- Following up on the detailed Hong Kong race report in the previous post (definitely worth checking out), here's a couple of horses running at Belmont today on which the public could certainly use more information to make an informed decision. In the third, Wonforthegoodguys was vanned off the track on March 21, and then returned to the races on May 10. But why exactly was he pulled up and vanned off the track? Bettors had no idea, so they let him go off at 20-1, even though he was 7-2 in the aborted effort; and he ran second. I'm sure a lot of exacta bettors were cursing after that one. You gotta love, though, the move up in class today for trainer David Jacobson, who spots them where they can win, and is off to a fine start at Belmont with a record of 14-4-5-1. Red Hot Dawn is an IEAH horse who hasn't yet paid off like Big Brown. He drops in claiming price, though up in conditions, after winning at 4-5 last time out; your move. Civil Suit drops far more sharply for Contessa; your call again.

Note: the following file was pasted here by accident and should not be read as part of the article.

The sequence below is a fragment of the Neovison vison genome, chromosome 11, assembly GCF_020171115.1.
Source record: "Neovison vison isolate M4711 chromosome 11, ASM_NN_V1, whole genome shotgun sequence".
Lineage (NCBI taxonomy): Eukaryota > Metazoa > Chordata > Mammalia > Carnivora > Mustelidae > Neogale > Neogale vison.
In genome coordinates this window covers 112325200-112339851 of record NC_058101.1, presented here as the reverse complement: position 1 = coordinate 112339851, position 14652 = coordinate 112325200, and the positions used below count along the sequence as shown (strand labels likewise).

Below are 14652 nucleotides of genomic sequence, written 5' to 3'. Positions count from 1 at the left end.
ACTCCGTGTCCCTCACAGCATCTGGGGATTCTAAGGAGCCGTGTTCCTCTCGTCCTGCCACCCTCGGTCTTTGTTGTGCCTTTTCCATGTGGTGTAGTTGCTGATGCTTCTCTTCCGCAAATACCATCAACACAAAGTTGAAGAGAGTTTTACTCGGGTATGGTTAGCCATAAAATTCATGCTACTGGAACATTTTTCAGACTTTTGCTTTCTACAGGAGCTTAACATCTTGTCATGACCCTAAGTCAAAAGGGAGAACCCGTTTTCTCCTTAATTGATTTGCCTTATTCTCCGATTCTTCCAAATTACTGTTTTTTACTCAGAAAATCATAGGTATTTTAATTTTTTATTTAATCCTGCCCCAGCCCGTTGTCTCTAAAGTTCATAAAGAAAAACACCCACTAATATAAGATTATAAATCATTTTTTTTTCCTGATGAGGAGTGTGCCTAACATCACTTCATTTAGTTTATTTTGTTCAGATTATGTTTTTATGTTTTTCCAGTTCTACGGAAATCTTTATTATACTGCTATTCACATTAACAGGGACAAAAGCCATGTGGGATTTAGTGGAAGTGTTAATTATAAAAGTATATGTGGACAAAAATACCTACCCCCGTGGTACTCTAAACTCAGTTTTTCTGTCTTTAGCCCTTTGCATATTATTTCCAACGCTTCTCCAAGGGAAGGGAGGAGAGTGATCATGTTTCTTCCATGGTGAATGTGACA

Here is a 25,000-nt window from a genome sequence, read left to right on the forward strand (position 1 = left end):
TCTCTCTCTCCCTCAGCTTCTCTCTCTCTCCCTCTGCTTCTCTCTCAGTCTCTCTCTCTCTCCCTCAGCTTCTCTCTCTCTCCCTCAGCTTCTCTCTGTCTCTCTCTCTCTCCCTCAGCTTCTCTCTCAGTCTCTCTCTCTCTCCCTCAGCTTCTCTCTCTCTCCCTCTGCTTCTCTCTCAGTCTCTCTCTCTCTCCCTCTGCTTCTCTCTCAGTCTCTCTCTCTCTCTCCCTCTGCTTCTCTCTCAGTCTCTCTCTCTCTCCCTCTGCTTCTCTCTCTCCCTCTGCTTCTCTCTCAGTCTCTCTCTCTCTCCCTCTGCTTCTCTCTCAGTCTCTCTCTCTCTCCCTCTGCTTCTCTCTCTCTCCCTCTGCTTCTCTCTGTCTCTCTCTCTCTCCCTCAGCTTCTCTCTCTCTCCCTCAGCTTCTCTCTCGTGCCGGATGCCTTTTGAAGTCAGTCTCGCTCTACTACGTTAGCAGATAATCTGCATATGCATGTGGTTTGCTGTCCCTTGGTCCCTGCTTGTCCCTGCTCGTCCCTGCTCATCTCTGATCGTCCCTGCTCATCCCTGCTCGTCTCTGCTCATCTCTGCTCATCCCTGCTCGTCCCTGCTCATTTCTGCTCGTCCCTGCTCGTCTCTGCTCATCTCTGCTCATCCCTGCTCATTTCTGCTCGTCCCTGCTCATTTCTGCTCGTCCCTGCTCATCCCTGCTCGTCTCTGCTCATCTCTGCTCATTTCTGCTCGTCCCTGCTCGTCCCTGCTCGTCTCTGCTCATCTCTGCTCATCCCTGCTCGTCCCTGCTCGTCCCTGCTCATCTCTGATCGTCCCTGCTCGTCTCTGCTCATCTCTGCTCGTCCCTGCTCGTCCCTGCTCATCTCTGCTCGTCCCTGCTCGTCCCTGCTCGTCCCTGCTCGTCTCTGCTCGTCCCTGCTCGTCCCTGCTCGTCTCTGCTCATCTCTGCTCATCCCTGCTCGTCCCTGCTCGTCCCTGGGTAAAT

In the 7th, Go Michelle goes first off the claim for Contessa. She had won under similar circumstances for Dutrow, for a 35K tag two races back. But she then appeared for a tag of 25K, dropping sharply off the win, and proceeded to run 4th at odds of 1-2. Why did she take such a drop off an easy win with a career high Beyer? What was the explanation for such a poor performance as the prohibitive favorite? Your guess is as good as mine. Now, Contessa drops her further, in for 16K! WTF!? You can bet this horse as the favorite if you'd like and congrats if you win; but Wildbutable and Mt Langfuhr (Gomez with a rare ride for Joe Imperio) look like more legit dropdowns to me.

7 Comments:

Anonymous said...

Alan,

What do think of your guy Obama for supporting the farm bill.

It doesn't look good.

By the way,I put my wallet in front of me while visiting your sight so as not to check it that often.

Glimmerglass said...

Just curious, but I'm sure someone might know the answer - did Yum! offer the $1M bonus ("Yumfecta") for the winner of the Kentucky Derby who took the victory by more then 6 1/2 lengths just in 2007 alone?